Eye Shadow History
We all wish that we had eyes like Cleopatra! Dark, sensuous and mysterious! However do you know what the secret behind Cleopatra’s eyes was? Eye shadow! Eye shadow has been a part of our civilization from the ancient times. The Old Testament has face painting mentioned in its pages (Ezekiel 23:40). The Egyptians used eye shadow in their burials back in 10,000 BC. The origin of the word “cosmetic” can be traced back to Roman slaves called “cosmatae” who specialized in bathing women and men in perfume. Eye shadow has been used in different ways in different parts of the world in different eras of history. However, the common fact amongst all these cultures is that eye shadow is generally used on females and very rarely on males. The western world considers eye shadow as a female make up. This is because the average distance between eyebrows and eye lashes is more in women than in men. Hence, eye shadow enhances this area and looks good on females.
Here is a brief history of eye shadow across the world:
According to the Egyptians records, scented ointments and oils were used in Egypt around 10, 000 B.C. as deodorants and moisturizers. Egyptians also used dyes and paints to paint their hair, body and skin. The nails were stained with henna and rouge was dabbed on the cheeks and lips. Kohl was primarily used to accentuate the eyes and the eyebrows and served as eye shadow as well. A dark colored powder, kohl was made of burnt almonds, crushed antimony, copper, ash, ochre, malachite and a copper ore known as chrysocolla. A small stick was dipped in this kohl and the eyes were given an almond shape. Apart from enhancing the appearance, kohl was also thought to be beneficial for the prevention of eye infections and enhancing the eye sight. It also helped in decreasing the sun glare. This kohl was generally stored in a small pot with a flat bottom and a lid. Both men and women wore kohl to accentuate their eyes.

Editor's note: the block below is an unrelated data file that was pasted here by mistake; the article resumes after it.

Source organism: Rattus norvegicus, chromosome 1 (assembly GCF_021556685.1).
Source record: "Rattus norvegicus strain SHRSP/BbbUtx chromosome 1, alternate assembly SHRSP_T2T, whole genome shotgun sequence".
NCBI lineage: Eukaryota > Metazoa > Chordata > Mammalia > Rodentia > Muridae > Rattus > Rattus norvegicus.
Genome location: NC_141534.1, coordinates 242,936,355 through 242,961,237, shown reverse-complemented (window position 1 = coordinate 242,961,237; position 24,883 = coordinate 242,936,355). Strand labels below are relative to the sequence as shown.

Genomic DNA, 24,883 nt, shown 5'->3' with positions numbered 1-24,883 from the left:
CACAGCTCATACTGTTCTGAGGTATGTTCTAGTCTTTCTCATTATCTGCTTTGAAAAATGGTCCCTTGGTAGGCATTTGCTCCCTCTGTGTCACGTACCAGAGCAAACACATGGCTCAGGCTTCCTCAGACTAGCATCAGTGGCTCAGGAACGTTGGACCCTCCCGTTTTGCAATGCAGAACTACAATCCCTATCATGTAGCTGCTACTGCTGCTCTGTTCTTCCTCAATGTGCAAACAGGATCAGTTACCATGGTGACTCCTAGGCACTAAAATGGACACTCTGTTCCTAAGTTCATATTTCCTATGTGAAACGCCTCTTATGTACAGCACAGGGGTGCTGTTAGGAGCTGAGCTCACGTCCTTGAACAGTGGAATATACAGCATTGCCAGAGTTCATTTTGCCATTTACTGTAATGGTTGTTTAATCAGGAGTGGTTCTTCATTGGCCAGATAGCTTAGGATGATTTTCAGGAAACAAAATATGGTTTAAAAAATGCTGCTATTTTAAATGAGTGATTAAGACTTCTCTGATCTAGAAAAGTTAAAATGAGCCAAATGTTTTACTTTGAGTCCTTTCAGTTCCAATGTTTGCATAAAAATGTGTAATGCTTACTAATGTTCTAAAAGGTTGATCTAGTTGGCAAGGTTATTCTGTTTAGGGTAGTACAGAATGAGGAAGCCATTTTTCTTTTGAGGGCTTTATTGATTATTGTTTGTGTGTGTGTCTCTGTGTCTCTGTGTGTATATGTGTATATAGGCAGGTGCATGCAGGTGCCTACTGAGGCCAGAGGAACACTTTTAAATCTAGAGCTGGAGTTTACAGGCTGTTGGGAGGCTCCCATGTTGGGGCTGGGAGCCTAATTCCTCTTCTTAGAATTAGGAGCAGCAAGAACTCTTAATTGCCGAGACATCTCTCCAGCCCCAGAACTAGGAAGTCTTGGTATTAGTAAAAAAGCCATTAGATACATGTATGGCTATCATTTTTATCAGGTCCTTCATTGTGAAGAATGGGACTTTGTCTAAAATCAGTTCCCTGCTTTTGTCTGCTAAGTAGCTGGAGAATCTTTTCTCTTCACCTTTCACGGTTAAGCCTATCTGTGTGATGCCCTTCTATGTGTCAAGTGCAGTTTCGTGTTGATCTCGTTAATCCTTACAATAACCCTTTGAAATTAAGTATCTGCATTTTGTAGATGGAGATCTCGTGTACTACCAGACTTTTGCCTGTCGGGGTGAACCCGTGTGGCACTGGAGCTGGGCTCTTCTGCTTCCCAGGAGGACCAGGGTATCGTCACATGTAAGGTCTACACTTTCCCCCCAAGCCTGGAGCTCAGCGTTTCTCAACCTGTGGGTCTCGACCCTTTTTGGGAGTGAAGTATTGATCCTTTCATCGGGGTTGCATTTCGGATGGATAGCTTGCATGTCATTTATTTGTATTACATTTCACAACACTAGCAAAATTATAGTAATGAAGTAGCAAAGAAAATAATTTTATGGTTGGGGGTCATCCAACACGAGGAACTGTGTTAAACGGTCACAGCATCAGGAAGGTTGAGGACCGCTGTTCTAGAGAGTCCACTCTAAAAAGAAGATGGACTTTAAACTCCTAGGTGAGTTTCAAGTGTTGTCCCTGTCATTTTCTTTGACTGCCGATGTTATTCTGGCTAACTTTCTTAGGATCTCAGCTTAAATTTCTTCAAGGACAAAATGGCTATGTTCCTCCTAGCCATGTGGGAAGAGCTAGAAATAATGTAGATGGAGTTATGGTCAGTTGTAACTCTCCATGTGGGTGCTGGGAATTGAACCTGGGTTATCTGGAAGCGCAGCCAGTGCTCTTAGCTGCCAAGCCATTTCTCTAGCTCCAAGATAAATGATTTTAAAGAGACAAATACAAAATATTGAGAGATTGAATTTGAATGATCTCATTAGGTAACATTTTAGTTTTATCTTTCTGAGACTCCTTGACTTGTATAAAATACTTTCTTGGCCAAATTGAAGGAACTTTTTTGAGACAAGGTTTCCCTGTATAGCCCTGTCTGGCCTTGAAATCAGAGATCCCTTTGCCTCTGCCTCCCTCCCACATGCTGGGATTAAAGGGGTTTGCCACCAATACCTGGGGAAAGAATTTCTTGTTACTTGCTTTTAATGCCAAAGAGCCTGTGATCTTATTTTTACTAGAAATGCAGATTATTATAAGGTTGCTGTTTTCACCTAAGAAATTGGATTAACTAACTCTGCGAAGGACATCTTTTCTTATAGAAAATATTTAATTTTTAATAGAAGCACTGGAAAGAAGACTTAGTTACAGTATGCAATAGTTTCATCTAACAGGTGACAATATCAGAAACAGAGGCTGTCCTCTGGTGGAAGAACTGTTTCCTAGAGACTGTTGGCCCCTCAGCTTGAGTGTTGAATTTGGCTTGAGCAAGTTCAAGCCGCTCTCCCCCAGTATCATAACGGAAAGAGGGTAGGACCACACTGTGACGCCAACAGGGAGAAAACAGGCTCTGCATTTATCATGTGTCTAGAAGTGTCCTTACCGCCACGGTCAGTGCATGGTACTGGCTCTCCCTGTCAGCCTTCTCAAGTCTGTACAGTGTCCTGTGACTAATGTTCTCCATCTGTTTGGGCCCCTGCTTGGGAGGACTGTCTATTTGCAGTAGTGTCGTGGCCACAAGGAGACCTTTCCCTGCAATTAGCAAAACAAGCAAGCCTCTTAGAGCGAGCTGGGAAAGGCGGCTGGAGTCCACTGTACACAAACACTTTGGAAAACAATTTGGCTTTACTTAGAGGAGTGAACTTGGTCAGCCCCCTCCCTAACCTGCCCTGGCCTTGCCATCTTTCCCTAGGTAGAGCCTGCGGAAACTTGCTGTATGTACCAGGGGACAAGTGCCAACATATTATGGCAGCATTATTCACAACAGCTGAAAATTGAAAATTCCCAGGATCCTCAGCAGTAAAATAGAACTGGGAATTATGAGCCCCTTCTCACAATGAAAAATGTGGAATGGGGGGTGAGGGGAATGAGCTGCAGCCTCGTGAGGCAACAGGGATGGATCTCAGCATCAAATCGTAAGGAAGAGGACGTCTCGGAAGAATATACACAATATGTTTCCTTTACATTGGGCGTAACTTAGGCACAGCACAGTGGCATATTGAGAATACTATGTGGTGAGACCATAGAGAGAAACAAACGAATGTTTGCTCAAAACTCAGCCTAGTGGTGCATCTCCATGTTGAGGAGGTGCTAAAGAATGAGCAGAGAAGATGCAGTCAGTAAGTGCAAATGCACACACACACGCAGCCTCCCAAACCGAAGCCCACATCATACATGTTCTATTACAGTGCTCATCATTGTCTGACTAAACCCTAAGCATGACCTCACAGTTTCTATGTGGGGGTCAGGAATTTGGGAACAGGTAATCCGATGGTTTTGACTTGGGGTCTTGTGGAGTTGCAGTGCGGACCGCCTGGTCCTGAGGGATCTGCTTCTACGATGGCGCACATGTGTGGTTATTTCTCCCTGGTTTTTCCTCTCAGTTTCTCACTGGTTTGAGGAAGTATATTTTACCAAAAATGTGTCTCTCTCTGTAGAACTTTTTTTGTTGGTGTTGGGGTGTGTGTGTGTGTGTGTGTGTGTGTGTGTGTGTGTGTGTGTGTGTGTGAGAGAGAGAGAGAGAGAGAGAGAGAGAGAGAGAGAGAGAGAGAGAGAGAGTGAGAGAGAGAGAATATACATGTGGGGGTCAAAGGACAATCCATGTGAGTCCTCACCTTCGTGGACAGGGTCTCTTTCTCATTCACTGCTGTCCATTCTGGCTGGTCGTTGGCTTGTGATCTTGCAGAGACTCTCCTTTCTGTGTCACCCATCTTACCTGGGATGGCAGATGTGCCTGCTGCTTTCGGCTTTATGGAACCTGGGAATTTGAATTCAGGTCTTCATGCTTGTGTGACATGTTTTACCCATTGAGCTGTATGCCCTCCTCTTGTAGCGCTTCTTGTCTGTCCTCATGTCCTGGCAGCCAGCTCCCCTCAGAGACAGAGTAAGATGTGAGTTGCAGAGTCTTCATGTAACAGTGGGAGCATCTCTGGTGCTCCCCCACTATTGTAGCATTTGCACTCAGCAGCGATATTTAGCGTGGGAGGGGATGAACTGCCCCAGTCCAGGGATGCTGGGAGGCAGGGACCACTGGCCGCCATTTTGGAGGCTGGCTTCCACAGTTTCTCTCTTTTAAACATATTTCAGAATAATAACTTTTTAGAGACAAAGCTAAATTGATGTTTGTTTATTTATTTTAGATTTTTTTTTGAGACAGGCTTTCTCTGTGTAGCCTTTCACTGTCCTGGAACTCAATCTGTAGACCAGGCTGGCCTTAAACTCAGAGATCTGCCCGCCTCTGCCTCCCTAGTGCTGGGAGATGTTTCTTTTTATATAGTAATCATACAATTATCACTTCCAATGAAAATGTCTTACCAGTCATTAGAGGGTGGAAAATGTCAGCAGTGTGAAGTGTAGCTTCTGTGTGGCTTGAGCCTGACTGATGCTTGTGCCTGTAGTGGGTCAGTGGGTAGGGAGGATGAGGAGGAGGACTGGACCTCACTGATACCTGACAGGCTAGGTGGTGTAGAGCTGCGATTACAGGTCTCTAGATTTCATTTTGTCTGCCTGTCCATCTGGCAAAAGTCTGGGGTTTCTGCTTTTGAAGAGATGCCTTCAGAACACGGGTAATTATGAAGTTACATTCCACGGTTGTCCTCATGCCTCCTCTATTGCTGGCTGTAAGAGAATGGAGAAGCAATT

Historical data suggests that eye shadow was known as “fucus” in Greece in the 7th and 8th century B.C. Fucus generally comprised of greens and blues which were made from stones like lapis lazuli (an ultramarine)and malachite. This was quite famous in Greece as well as abroad and was one of the important aspects of the Greek economy. The Greeks exported eye shadows around the Mediterranean along with cosmetic powders, paints, skin glosses and hair dyes.
The Egyptians and the Greeks introduced the Romans to cosmetics and eye shadows. As the Roman Empire grew, they came in contact with Iraqi people who painted their faces like the Egyptians with kohl and other cosmetics to ward off the evil eye. Initially Romans were quite callous in their use of cosmetics and used the Egyptians oils which were meant for sacred purposes for sexual purposes. However, with a rise in plagues, they discovered the medicinal applications of eye shadow and other cosmetics and even used them to ward off the evil forces.
Kohl has been used extensively in India to darken the upper and the lower eye lid and even used as an eye shadow since the Bronze Age. It was used to ward off the evil eye in infants and adults and also to protect the eyes from the harsh sun. Kohl was generally made from lead and antimony which helped in warding off bacterial infections and conjunctivitis. Apart from India, kohl has also been used in places like North Africa and Morocco.
According to a physician called Abulcasis who lived in the tenth century in Iberia, eye shadows were used to enhance and beautify a person and prevent diseases like conjunctivitis and other infections.
The Japanese girls used to adorn their eyes with rice flours, bird droppings and crushed flower petals around the 11th century. Wax brushes were used for the application of make up.
Wrap it Up
Eye shadows have been a part of the vanity box from centuries. They not only help in accentuating, enhancing and beautifying the eyes but also help in preventing many infections and diseases and keeping your eyes bright and sparkling!
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